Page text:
Form Dance Projects. Riverside Theatres, Lennox Theatre. 11-13 August, 2022
Reviewed : 11 August, 2022*
Form Dance continues to bring new and unusual works to Sydney audiences. The presentations in this program tick both boxes. One is more traditional, the other radically twenty-first century. Both link performance and technology. Both will have different audience appeal – and response.
Fall, Falter, Dance!
Alone on the stage Ryuichi Fujimura stands, microphone in hand, and begins his stories – stories with which so many performers can identify. Stories of inspiration and rejection, motivation and failure – and the determination to keep trying, keep moving on … dancing!
Though it is an oft’ told tale, Fujimura presents it in a different way. Fujimura the actor knows how to introduce humour – and pathos. Fujimura the dancer knows when to intersperse his words with carefully devised dance routines. Fujimura the performer knows exactly when to use stillness and silence. In words and movement, he expressively leads the audience through a range of emotional responses.
Fujimura uses a bare stage, a microphone, a dance bag and a backdrop screen on which the vacant eyes of his past loom above him. Directors, choreographers … audiences. Screens and clever graphics have become synonymous with arts performances. Fujimura uses his screen to emphasise the harrowing distance between talent, hard work, and recognition in the arts.
This story is not new – but Fujimura, the way he tells it is different, at times raw, at times funny, at times sad. It is the story of dancer, but its appeal reaches into all areas of the arts. From dancers facing yet another call back, to actors waiting in the wings for yet another audition., to painters carrying their works from gallery to gallery in hope of a chance to exhibit. to all the talented people who just want a chance to have their talent recognised.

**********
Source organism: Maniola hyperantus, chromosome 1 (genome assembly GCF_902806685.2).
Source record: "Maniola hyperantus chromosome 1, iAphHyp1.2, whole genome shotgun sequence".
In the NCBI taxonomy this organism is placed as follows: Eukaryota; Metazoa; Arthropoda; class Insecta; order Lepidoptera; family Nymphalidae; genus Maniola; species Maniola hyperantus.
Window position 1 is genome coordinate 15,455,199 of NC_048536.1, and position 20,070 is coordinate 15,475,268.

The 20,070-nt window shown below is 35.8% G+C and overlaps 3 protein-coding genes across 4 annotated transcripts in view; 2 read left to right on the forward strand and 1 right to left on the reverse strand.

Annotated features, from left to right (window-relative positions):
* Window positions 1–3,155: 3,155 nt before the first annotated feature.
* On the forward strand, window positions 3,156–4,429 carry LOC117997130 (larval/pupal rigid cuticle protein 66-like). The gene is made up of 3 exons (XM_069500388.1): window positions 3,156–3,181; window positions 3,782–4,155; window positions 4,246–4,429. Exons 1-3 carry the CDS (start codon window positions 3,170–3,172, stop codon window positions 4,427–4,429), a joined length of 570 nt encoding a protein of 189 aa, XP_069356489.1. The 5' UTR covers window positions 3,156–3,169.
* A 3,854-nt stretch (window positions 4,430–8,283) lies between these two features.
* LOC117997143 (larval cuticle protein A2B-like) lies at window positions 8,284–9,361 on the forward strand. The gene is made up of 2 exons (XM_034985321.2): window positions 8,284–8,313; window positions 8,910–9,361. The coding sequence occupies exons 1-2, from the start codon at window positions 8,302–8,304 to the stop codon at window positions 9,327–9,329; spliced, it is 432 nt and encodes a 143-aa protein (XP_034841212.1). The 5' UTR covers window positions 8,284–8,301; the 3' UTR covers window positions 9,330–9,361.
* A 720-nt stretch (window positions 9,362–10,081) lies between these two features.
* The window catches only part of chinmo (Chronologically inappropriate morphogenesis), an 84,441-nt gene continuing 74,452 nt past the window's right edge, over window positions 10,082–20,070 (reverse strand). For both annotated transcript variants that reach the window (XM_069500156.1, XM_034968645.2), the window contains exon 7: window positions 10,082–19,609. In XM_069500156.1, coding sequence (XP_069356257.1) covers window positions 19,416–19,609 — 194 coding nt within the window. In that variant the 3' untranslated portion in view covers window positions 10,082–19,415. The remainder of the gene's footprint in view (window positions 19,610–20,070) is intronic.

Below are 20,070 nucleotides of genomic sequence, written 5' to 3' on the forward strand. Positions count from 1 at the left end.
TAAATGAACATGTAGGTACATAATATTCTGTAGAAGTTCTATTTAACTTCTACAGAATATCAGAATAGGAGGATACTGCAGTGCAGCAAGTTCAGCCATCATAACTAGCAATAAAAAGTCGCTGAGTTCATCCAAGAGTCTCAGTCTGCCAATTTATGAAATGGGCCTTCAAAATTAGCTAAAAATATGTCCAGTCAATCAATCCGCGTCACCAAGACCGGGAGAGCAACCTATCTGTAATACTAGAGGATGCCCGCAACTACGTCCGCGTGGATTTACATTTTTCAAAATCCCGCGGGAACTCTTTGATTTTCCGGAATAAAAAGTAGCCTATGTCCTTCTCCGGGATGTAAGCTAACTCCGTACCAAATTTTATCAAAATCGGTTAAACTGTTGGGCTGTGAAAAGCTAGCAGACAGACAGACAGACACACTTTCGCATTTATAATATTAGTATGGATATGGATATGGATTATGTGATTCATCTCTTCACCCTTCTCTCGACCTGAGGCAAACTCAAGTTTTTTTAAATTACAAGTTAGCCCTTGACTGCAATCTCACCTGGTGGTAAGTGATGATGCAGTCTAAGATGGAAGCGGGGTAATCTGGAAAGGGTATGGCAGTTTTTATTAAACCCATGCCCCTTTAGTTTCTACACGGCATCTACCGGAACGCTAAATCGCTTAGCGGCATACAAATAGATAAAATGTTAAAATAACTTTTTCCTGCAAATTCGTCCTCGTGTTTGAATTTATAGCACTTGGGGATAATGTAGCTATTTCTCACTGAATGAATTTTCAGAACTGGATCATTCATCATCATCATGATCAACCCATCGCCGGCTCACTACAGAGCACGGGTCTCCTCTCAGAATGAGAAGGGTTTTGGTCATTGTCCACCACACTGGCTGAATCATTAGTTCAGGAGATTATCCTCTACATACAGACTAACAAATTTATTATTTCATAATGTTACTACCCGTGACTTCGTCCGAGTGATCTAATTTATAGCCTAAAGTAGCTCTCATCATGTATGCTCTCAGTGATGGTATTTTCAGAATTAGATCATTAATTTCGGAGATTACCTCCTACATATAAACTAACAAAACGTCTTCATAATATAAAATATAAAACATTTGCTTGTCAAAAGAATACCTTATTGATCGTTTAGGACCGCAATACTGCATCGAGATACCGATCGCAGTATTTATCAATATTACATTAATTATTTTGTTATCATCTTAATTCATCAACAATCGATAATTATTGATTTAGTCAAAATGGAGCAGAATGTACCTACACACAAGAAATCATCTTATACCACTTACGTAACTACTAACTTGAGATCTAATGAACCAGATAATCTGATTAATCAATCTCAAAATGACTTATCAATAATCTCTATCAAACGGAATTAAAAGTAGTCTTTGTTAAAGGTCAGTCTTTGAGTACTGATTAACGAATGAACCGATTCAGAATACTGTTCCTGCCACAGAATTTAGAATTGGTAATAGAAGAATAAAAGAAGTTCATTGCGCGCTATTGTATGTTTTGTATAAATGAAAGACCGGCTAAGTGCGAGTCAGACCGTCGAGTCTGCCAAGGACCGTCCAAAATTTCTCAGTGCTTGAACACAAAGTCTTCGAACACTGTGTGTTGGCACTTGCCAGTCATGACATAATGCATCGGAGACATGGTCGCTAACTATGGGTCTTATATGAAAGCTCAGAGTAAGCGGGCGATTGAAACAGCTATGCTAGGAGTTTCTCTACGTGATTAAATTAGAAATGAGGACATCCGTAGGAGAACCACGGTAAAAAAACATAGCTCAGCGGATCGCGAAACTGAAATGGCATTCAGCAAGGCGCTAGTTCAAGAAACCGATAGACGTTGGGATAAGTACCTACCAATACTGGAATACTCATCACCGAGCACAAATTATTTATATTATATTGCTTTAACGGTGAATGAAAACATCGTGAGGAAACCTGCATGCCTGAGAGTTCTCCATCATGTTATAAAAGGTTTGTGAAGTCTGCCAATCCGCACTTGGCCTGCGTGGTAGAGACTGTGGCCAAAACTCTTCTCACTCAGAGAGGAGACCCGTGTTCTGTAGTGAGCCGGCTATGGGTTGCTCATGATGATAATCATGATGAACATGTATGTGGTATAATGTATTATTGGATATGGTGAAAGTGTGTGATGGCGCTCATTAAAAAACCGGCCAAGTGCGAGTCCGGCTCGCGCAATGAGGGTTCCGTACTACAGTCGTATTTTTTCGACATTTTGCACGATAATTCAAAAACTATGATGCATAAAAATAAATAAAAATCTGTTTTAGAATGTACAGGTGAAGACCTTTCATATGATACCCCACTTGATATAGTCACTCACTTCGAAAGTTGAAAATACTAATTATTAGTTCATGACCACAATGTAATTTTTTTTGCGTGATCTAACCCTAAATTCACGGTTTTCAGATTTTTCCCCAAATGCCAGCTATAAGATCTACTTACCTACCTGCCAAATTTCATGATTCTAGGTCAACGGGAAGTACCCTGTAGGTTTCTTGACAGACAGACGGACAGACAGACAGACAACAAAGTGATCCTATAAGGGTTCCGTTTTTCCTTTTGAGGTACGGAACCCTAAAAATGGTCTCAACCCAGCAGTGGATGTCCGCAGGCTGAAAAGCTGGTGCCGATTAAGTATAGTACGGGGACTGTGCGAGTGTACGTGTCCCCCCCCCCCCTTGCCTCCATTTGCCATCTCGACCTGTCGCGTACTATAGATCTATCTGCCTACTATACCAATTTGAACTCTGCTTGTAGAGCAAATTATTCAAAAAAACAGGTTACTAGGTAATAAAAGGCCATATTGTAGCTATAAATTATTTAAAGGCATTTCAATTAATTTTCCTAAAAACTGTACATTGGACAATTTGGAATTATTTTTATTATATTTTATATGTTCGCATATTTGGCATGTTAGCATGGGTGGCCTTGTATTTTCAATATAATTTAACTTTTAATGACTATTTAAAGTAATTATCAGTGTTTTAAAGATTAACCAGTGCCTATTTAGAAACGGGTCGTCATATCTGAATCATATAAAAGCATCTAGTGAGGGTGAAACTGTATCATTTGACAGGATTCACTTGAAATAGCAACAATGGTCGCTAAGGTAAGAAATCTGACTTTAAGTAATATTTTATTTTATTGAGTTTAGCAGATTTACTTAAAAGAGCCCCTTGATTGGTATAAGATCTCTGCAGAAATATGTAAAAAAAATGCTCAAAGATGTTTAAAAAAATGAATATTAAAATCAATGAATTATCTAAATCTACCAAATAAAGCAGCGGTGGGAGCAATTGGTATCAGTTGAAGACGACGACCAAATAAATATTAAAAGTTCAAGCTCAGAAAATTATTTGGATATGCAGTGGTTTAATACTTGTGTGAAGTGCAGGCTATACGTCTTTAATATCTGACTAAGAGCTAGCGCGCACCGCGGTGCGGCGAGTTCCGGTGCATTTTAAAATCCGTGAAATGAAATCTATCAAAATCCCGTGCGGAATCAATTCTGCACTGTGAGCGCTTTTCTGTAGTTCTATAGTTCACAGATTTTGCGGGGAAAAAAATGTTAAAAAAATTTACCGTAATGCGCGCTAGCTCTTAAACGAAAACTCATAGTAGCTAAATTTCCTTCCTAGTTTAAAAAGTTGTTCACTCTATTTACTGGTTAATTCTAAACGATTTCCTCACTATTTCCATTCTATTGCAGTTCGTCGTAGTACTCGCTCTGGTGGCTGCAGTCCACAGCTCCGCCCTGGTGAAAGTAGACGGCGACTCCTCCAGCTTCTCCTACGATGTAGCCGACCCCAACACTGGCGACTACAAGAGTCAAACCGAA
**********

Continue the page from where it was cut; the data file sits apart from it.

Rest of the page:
Beatstorm is a different thing altogether. Described as a collision between a video game and a movement performance, its appeal is to the generations who have grown up with screens and buttons and fast-moving eyes and fingers. The best way to describe it is to use the words of the program – because they do it far more graphically:
“Motion capture devices trach and project two players into a virtual world in real time as they travel along a fast-moving path set to high-energy electronic dance music evocative of video gaming. In each level players must doge a barrage of obstacles and collect items by moving their bodies; there is a one-to-one correspondence of movement between the real and the virtual”.
See what I mean! It is far beyond the ability of someone who is not au fait with that world to try to explain or follow – but well and truly pertinent for those who identify strongly with the concentration, skill, speed and energy of Chris Chua and Nasim Patel, who demonstrated Chua’s incredible creation.
Chris Chua has a creative imagination, obviously inspired by his work in computer programming and his dance experience. Bringing them together in such a creative way is an inspiration – and one that will appeal enormously across generations. Imagine the possibilities when Chua’s idea is picked up by a wily entrepreneur. Beatstorm arcades or academies? Beatstorm fitness gyms? Beatstorm competitive events? The Olympics perhaps?
Beatstorm’s appeal is to the young and fit. It is not a ‘performance’ that appeals to the usual dance audience. It does, however, have appeal to those want to merge fitness, movement and the virtual world. That’s a commercial possibility that Chua should be peddling widely.